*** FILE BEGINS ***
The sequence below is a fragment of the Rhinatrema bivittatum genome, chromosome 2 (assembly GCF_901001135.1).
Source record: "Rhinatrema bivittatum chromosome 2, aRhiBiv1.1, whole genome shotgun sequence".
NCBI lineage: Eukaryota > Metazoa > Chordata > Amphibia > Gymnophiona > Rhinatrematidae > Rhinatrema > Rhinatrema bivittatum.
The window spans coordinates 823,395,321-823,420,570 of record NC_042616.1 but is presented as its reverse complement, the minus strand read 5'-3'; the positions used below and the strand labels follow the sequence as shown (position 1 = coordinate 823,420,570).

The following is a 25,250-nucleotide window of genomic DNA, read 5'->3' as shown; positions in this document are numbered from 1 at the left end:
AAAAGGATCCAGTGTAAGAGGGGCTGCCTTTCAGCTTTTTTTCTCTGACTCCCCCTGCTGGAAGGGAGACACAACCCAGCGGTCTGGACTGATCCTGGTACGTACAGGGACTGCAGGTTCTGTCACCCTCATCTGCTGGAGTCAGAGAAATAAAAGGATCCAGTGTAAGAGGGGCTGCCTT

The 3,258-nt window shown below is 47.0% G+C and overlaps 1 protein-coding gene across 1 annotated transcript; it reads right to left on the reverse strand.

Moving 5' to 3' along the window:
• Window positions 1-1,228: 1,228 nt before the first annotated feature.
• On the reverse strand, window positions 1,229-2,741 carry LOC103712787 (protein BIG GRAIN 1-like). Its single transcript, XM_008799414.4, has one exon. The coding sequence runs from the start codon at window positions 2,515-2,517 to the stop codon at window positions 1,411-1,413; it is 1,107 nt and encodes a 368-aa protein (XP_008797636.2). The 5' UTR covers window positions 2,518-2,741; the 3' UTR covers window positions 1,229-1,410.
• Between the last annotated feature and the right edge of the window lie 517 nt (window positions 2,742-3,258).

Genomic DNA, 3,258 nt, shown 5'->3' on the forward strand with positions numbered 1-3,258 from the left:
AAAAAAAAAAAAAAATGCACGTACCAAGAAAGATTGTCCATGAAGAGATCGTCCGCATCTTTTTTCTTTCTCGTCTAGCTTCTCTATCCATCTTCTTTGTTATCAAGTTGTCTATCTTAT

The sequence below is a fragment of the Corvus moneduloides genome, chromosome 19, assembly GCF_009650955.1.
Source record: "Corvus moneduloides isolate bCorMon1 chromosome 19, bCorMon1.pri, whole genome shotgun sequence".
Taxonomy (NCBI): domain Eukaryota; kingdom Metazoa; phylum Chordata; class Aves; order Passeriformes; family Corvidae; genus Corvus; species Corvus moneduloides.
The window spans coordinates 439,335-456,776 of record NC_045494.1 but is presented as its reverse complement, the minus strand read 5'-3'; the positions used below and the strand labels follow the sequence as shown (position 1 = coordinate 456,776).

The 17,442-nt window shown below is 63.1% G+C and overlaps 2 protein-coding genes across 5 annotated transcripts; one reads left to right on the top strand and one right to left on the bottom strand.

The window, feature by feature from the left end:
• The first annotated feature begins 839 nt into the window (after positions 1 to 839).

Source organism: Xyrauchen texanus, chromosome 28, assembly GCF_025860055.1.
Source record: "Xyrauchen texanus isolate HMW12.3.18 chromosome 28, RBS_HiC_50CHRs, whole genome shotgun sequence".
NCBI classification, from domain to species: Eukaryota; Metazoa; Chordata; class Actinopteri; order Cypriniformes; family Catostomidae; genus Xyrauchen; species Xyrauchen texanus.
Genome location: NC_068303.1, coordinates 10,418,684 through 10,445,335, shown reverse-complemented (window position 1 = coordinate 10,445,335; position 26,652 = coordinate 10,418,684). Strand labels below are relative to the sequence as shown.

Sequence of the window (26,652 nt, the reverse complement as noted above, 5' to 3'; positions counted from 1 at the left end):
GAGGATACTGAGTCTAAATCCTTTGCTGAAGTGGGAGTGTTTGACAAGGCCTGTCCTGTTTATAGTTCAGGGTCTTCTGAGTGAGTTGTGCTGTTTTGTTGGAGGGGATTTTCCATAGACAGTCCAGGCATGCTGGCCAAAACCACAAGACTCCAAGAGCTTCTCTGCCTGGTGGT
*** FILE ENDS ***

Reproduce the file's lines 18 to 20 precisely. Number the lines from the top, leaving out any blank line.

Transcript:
The 17,442-nt window shown below is 63.1% G+C and overlaps 2 protein-coding genes across 5 annotated transcripts; one reads left to right on the top strand and one right to left on the bottom strand.

The window, feature by feature from the left end:
• The first annotated feature begins 839 nt into the window (after positions 1 to 839).